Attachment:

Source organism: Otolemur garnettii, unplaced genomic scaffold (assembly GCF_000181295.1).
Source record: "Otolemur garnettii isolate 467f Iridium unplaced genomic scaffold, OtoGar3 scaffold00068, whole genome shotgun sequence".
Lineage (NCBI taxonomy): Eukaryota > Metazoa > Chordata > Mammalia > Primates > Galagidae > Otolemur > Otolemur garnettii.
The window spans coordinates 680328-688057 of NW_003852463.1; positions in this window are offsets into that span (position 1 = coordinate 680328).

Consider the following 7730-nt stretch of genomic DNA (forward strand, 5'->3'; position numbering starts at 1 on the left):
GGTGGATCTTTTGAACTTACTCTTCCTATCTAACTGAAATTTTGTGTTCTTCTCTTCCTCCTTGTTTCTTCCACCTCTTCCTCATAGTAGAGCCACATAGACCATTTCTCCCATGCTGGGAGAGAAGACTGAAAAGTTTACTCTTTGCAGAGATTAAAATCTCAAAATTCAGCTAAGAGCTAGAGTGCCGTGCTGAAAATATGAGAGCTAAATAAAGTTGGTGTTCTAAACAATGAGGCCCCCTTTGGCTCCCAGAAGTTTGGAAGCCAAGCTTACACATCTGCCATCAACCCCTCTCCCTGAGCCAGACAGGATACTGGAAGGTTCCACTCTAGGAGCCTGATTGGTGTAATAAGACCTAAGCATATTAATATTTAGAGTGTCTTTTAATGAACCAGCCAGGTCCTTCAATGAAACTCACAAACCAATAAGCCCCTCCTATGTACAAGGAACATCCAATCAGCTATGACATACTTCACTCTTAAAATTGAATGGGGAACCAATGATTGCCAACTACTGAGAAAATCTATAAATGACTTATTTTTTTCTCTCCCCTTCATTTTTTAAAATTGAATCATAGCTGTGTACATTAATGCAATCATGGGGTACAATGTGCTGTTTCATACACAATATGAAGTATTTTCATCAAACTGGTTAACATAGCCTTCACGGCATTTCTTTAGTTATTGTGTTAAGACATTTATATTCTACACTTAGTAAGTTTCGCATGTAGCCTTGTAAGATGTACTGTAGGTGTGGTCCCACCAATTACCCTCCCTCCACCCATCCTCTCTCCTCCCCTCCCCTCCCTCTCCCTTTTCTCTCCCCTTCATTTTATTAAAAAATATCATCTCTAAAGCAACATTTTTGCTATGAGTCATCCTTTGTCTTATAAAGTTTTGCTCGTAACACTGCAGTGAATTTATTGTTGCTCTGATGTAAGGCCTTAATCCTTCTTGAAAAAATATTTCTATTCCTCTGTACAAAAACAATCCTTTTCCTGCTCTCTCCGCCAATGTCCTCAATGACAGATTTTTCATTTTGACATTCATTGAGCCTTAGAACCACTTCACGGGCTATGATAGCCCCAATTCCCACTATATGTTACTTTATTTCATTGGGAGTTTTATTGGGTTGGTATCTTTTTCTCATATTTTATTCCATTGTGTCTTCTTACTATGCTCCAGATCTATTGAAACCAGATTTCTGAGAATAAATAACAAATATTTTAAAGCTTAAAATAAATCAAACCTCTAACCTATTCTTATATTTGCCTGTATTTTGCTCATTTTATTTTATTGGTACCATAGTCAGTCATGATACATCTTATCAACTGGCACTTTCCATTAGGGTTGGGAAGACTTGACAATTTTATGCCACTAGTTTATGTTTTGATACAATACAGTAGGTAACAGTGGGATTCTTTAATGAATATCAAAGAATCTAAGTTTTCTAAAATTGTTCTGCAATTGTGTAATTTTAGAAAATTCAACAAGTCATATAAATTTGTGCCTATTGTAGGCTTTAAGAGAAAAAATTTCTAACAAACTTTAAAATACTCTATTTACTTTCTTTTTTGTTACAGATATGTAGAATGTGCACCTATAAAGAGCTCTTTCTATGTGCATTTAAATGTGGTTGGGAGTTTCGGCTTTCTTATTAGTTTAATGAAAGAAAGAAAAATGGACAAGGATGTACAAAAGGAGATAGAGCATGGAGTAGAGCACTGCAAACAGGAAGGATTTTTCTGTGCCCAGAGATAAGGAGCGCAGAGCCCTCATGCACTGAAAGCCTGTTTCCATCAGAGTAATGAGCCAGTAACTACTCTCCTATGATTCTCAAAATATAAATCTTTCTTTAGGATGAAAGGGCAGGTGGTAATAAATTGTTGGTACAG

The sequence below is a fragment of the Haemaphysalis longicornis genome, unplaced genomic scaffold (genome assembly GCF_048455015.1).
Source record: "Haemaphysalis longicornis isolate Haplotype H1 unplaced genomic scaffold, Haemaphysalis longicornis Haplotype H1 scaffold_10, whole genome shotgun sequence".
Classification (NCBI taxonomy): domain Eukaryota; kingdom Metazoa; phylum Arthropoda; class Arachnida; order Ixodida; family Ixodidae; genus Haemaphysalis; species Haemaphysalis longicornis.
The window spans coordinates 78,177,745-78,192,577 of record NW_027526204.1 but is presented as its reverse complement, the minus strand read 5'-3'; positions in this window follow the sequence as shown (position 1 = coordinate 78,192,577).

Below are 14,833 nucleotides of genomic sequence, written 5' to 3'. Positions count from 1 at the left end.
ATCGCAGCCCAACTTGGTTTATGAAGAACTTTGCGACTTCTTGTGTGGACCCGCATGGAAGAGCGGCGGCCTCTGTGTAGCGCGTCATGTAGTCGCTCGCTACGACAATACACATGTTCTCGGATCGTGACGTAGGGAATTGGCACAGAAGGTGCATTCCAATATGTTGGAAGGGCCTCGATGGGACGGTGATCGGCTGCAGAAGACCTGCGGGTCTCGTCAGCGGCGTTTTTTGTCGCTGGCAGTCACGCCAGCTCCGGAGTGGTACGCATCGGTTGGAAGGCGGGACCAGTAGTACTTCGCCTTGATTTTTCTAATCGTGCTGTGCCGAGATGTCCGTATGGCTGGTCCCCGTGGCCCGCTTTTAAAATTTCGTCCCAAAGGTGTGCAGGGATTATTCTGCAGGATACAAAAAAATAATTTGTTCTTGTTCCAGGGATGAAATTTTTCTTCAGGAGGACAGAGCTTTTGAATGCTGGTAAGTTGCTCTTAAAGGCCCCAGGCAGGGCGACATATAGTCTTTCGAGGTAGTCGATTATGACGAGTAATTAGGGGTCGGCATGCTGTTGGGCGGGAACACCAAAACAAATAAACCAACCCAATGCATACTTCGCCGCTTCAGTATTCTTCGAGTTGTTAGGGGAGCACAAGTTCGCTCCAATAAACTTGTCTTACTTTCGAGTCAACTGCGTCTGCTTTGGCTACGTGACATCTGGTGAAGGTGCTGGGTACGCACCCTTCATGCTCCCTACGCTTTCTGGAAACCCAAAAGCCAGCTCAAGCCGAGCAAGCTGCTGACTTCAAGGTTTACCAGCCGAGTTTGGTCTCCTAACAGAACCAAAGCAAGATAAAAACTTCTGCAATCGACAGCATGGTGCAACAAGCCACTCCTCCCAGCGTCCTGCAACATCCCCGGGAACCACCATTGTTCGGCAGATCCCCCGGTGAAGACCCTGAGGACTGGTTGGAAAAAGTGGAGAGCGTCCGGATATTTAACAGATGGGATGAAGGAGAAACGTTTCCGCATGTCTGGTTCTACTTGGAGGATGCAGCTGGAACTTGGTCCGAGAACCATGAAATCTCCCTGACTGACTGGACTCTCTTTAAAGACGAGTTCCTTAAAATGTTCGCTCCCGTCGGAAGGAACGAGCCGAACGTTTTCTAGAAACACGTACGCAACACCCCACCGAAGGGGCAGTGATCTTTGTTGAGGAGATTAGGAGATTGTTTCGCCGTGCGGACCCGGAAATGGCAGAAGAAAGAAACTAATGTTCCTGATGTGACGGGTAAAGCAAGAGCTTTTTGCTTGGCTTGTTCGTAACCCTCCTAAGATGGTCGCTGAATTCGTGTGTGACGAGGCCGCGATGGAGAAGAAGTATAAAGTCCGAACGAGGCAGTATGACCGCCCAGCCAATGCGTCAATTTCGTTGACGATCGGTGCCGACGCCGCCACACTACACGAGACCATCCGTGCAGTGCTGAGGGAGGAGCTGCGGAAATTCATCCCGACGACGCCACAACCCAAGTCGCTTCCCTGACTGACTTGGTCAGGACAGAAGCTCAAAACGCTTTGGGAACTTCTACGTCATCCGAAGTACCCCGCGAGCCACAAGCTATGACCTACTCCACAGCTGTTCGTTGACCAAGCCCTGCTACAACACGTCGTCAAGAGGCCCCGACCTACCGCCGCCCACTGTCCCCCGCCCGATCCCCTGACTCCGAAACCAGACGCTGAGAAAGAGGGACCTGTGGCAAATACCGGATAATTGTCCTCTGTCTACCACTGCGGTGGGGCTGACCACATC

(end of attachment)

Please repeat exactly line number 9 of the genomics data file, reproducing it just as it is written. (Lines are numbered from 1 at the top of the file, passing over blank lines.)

Classification (NCBI taxonomy): domain Eukaryota; kingdom Metazoa; phylum Arthropoda; class Arachnida; order Ixodida; family Ixodidae; genus Haemaphysalis; species Haemaphysalis longicornis.